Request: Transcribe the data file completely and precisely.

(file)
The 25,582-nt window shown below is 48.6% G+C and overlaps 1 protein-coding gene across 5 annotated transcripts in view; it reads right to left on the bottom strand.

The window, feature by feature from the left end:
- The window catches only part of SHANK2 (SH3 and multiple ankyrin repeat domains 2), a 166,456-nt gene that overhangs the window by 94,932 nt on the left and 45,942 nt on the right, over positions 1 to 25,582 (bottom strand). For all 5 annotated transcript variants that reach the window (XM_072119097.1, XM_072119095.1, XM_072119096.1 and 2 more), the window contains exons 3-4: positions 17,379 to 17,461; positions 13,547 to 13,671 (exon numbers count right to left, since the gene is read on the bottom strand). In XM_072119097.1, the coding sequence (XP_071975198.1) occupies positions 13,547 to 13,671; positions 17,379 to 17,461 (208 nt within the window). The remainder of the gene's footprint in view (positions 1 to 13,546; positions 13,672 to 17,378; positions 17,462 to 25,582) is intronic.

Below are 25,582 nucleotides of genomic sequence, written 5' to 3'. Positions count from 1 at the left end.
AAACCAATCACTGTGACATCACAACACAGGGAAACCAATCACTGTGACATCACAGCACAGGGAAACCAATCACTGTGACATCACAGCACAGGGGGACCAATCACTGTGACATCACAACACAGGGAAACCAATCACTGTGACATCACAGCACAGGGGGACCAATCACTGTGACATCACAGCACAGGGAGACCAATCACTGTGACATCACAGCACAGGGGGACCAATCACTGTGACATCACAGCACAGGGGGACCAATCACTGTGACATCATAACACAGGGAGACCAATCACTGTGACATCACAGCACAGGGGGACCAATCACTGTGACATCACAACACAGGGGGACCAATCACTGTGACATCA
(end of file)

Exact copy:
The 25,582-nt window shown below is 48.6% G+C and overlaps 1 protein-coding gene across 5 annotated transcripts in view; it reads right to left on the bottom strand.

The window, feature by feature from the left end:
- The window catches only part of SHANK2 (SH3 and multiple ankyrin repeat domains 2), a 166,456-nt gene that overhangs the window by 94,932 nt on the left and 45,942 nt on the right, over positions 1 to 25,582 (bottom strand). For all 5 annotated transcript variants that reach the window (XM_072119097.1, XM_072119095.1, XM_072119096.1 and 2 more), the window contains exons 3-4: positions 17,379 to 17,461; positions 13,547 to 13,671 (exon numbers count right to left, since the gene is read on the bottom strand). In XM_072119097.1, the coding sequence (XP_071975198.1) occupies positions 13,547 to 13,671; positions 17,379 to 17,461 (208 nt within the window). The remainder of the gene's footprint in view (positions 1 to 13,546; positions 13,672 to 17,378; positions 17,462 to 25,582) is intronic.

Below are 25,582 nucleotides of genomic sequence, written 5' to 3'. Positions count from 1 at the left end.
AAACCAATCACTGTGACATCACAACACAGGGAAACCAATCACTGTGACATCACAGCACAGGGAAACCAATCACTGTGACATCACAGCACAGGGGGACCAATCACTGTGACATCACAACACAGGGAAACCAATCACTGTGACATCACAGCACAGGGGGACCAATCACTGTGACATCACAGCACAGGGAGACCAATCACTGTGACATCACAGCACAGGGGGACCAATCACTGTGACATCACAGCACAGGGGGACCAATCACTGTGACATCATAACACAGGGAGACCAATCACTGTGACATCACAGCACAGGGGGACCAATCACTGTGACATCACAACACAGGGGGACCAATCACTGTGACATCA